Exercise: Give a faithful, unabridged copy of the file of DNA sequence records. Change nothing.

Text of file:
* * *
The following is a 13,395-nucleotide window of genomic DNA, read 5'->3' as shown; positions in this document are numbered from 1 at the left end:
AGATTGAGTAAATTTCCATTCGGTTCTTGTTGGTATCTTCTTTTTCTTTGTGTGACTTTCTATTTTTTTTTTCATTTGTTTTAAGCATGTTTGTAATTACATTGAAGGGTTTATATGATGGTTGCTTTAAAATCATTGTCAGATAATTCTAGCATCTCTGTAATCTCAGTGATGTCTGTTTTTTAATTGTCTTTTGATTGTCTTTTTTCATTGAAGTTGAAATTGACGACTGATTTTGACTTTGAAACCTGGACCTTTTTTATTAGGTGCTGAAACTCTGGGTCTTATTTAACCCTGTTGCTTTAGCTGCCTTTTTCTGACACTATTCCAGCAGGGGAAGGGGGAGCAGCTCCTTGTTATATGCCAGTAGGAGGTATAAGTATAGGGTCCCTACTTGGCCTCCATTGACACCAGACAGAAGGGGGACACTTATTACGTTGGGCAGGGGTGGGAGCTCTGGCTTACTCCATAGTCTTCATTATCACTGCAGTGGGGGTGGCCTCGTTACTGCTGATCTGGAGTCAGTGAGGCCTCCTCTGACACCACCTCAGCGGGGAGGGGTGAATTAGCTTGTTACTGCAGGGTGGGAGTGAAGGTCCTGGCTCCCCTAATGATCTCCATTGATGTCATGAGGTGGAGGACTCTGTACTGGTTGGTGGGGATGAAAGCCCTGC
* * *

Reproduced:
The following is a 13,395-nucleotide window of genomic DNA, read 5'->3' as shown; positions in this document are numbered from 1 at the left end:
AGATTGAGTAAATTTCCATTCGGTTCTTGTTGGTATCTTCTTTTTCTTTGTGTGACTTTCTATTTTTTTTTTCATTTGTTTTAAGCATGTTTGTAATTACATTGAAGGGTTTATATGATGGTTGCTTTAAAATCATTGTCAGATAATTCTAGCATCTCTGTAATCTCAGTGATGTCTGTTTTTTAATTGTCTTTTGATTGTCTTTTTTCATTGAAGTTGAAATTGACGACTGATTTTGACTTTGAAACCTGGACCTTTTTTATTAGGTGCTGAAACTCTGGGTCTTATTTAACCCTGTTGCTTTAGCTGCCTTTTTCTGACACTATTCCAGCAGGGGAAGGGGGAGCAGCTCCTTGTTATATGCCAGTAGGAGGTATAAGTATAGGGTCCCTACTTGGCCTCCATTGACACCAGACAGAAGGGGGACACTTATTACGTTGGGCAGGGGTGGGAGCTCTGGCTTACTCCATAGTCTTCATTATCACTGCAGTGGGGGTGGCCTCGTTACTGCTGATCTGGAGTCAGTGAGGCCTCCTCTGACACCACCTCAGCGGGGAGGGGTGAATTAGCTTGTTACTGCAGGGTGGGAGTGAAGGTCCTGGCTCCCCTAATGATCTCCATTGATGTCATGAGGTGGAGGACTCTGTACTGGTTGGTGGGGATGAAAGCCCTGC